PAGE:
THE THREE-ONE GOD
Throughout the centuries, theologians have been studying the Triune God, and there have been many debates concerning the Trinity of the Godhead. Not many Christians have realized that the divine Trinity is not for doctrine, but for our experience. As we have seen, the Trinity is for the dispensing of the Triune God into us. However, if we regard the Trinity merely as a doctrine, we shall have difficulty, because no one can adequately define the Trinity in a doctrinal way.
Both the Old Testament and the New Testament tell us that God is uniquely one (Deut. 4:35, 39; Psa. 86:10; 1 Cor. 8:4; 1 Tim. 2:5). Beside Him, there is no other God. Although God is unique, He is triune—the Father, the Son, and the Spirit. There is no doubt that the Father, the Son, and the Spirit are three. In the Gospels the Son prayed to the Father, the Father spoke to the Son, and the Father sent the Spirit to be upon the Son. It is not possible for us to explain doctrinally how God can be one and yet three. Our mind is too limited for this. We simply are not able to analyze the Person of the Godhead; we are not able to explain how He is three yet still one.
Our God is triune. This is a Latin word composed of two words: tri-, meaning three, and -une, meaning one. Hence, to say that God is triune is to say that He is three-one. The Triune God is the three-one God. In the natural mind we may think of either one or three, but we do not have the thought of three-one. However, in the divine concept there is the matter of God’s being three-one. This expression three-one is better than three-in-one. According to the Bible, we should simply believe the fact that God is three-one. He is one—the unique God, yet He is three—the Father, the Son, and the Spirit.
THE NAME OF THE FATHER, SON, AND HOLY SPIRIT
The name of God as the Father, the Son, and the Spirit was not made clear until after the Lord’s resurrection. According to Matthew 28:19, after His resurrection the Lord came to His disciples and said to them, “Go therefore and disciple all the nations, baptizing them into the name of the Father and of the Son and of the Holy Spirit.” Here we see that there is one name; yet it is the name of the Father and of the Son and of the Spirit. This is a three-one name. After His resurrection, the Lord charged His disciples to baptize people into the three-one name: the Father, the Son, and the Holy Spirit.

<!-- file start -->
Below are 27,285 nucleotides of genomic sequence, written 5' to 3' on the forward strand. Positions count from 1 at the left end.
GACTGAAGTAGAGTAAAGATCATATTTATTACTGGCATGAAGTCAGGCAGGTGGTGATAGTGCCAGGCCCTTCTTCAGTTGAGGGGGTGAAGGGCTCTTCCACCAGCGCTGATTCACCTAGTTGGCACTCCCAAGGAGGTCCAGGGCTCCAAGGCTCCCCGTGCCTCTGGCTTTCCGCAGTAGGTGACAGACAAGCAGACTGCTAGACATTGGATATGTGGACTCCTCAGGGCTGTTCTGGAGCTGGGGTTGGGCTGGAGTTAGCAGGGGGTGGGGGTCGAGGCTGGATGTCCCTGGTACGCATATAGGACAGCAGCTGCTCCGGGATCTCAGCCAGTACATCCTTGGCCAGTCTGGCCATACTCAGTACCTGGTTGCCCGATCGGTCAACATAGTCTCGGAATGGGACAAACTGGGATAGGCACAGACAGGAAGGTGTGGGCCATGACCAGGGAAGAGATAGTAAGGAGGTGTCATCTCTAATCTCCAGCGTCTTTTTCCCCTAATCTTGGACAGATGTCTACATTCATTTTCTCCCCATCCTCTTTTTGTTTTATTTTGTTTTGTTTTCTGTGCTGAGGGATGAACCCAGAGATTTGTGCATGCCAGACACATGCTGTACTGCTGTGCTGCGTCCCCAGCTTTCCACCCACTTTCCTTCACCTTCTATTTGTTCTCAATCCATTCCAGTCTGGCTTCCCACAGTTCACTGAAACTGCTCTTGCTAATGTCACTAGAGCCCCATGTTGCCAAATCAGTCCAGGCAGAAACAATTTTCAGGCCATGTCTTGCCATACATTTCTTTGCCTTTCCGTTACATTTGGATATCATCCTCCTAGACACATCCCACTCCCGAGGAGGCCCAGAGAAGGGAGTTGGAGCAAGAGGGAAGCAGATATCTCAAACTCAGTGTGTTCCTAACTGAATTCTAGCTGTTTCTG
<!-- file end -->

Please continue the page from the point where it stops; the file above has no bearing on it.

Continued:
Perhaps you are wondering why before Christ’s resurrection the divine revelation does not clearly indicate that God is the Father, the Son, and the Spirit. In the Old Testament plural pronouns are used with respect to God. For example, Genesis 1:26 says, “Let us make man in our image, after our likeness.” The pronouns “us” and “our” indicate that the unique God is triune. If God were not triune, how could Genesis 1:26 refer to Him as “us” and “our”? Elsewhere in the Old Testament there are indications that God is one and yet three. Consider Isaiah 6:8: “Whom shall I send, and who will go for us?” In this verse the pronouns “I” and “us” are used for God. This is an indication that God is three-one.
Chapters fourteen, fifteen, and sixteen of John are one long discourse followed by a lengthy prayer recorded in chapter seventeen. These four chapters speak of the Father, the Son, and the Spirit. Although much is said in these chapters concerning the Father, the Son, and the Spirit, nothing is as clear as Matthew 28:19. In this one verse the Lord speaks explicitly concerning the three of the Godhead, telling the disciples to baptize the nations into the name of the Father, of the Son, and of the Holy Spirit. This word is brief, but it is definite and crystal clear. If we compare this verse with what is recorded in the other Gospels and in the Old Testament, we shall see that it was only when the Lord had entered into resurrection that the three of the Godhead—the Father, the Son, and the Spirit—are clearly revealed.
(The Fulfillment of the Tabernacle and the Offerings in the Writings of John, Chapter 41, by Witness Lee)